An automobile (or car) is a wheeled motor vehicle designed for passenger transportation. Most automobiles have four wheels and are powered by an internal combustion engine fueled most often by gasoline, a liquid petroleum product. In addition to an engine, most vehicles also have a chassis, suspension system, and braking systems, and a body. These major systems are designed to interact with and support each other, providing safety and comfort for passengers.
Automobiles are available in many shapes and sizes to suit different needs. Sports cars, for example, are designed to be fast and agile. Other popular automobiles include station wagons, which are large enough to carry families and cargo; convertibles, which allow drivers to enjoy the fresh air and sunshine; and trucks, which are designed to be rugged and reliable.
The history of automobiles began with the invention of the internal combustion engine, which powered vehicles by exploding fuel within a cylinder. Steam, electric, and gasoline internal combustion engines competed for decades until gasoline engines achieved dominance in the 1910s.
In 1870, Siegfried Marcus developed the world’s first automobile engine that used gasoline as fuel. However, he was unable to make it work, and the vehicle crashed during testing. The following year, Karl Benz built and patented a working automobile with a four-stroke gasoline engine. Although his initial vehicle was crude and had no seats or steering, Benz’s wife Bertha drove the automobile over a distance of more than 106 km (about 65 miles) in 1888. This event was an important step in demonstrating the practical usefulness of automobiles, and it gained considerable publicity, which boosted their popularity.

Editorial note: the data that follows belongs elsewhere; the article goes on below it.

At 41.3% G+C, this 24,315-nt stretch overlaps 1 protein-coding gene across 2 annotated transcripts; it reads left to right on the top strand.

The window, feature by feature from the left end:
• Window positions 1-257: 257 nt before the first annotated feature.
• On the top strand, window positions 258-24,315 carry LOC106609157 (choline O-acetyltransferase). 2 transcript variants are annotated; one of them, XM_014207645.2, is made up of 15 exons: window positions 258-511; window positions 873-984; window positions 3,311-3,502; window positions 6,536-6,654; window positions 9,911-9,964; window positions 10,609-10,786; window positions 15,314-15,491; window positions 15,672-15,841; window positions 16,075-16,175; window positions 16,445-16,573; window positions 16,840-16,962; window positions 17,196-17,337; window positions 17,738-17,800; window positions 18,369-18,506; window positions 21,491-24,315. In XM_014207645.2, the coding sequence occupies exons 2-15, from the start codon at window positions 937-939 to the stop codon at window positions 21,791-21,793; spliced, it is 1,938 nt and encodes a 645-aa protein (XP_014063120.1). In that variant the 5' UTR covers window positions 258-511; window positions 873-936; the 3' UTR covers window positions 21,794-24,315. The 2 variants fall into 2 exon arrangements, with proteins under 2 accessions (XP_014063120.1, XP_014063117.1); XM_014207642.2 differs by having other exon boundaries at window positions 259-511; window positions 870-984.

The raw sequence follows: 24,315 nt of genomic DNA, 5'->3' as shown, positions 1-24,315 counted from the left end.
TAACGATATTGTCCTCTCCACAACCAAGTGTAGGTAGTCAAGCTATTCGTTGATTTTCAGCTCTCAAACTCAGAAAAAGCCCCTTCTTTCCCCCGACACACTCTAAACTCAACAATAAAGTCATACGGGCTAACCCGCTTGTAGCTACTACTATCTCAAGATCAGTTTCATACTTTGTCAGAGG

Since the 1920s, most cars have been mass-produced to meet demand. To keep production costs low, many manufacturers have used standardized parts, and automobiles sold by one manufacturer usually share mechanical parts with other cars produced by the same firm. This approach has benefited consumers, who can choose between different models and features, but it has made the automobile industry less competitive and innovative.
A COMPACT FUEL ENGINE
An automobile’s compact gasoline engine is a key component in its ability to provide high speed and torque for driving, and to maintain a constant speed for traveling. The engine’s small size and light weight also help to improve gas mileage, allowing the automobile to travel farther on a tank of gasoline.
An automobile’s transmission system allows it to accelerate and decelerate, changing the engine’s speed without requiring manual intervention from the driver. There are several types of transmission systems, but most have a fluid coupling that disengages the driven shaft from the driving shaft when the speed is too great. There are also a number of gears that adjust the speed and torque for different operating conditions. The higher the gear ratio, the faster the vehicle can run and the more power it will have. Gears are lubricated with oil to reduce friction between them.